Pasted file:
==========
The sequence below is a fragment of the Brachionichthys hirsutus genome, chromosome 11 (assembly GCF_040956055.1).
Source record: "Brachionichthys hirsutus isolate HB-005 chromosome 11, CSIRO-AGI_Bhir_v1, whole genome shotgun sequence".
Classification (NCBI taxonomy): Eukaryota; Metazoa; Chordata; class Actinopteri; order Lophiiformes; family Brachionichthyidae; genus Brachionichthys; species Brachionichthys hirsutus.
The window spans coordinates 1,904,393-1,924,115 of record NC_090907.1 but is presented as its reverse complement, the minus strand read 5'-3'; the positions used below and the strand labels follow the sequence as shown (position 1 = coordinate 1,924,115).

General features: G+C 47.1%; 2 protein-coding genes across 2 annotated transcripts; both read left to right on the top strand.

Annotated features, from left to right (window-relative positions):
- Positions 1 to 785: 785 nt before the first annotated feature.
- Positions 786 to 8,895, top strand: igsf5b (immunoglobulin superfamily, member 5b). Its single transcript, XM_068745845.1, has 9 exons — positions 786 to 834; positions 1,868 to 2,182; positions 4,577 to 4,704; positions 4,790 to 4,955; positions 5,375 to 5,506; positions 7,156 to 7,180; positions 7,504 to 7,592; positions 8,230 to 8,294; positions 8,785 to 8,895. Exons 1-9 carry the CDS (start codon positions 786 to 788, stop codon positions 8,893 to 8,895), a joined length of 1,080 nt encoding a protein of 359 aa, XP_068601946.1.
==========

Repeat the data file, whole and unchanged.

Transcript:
The sequence below is a fragment of the Brachionichthys hirsutus genome, chromosome 11 (assembly GCF_040956055.1).
Source record: "Brachionichthys hirsutus isolate HB-005 chromosome 11, CSIRO-AGI_Bhir_v1, whole genome shotgun sequence".
Classification (NCBI taxonomy): Eukaryota; Metazoa; Chordata; class Actinopteri; order Lophiiformes; family Brachionichthyidae; genus Brachionichthys; species Brachionichthys hirsutus.
The window spans coordinates 1,904,393-1,924,115 of record NC_090907.1 but is presented as its reverse complement, the minus strand read 5'-3'; the positions used below and the strand labels follow the sequence as shown (position 1 = coordinate 1,924,115).

General features: G+C 47.1%; 2 protein-coding genes across 2 annotated transcripts; both read left to right on the top strand.

Annotated features, from left to right (window-relative positions):
- Positions 1 to 785: 785 nt before the first annotated feature.
- Positions 786 to 8,895, top strand: igsf5b (immunoglobulin superfamily, member 5b). Its single transcript, XM_068745845.1, has 9 exons — positions 786 to 834; positions 1,868 to 2,182; positions 4,577 to 4,704; positions 4,790 to 4,955; positions 5,375 to 5,506; positions 7,156 to 7,180; positions 7,504 to 7,592; positions 8,230 to 8,294; positions 8,785 to 8,895. Exons 1-9 carry the CDS (start codon positions 786 to 788, stop codon positions 8,893 to 8,895), a joined length of 1,080 nt encoding a protein of 359 aa, XP_068601946.1.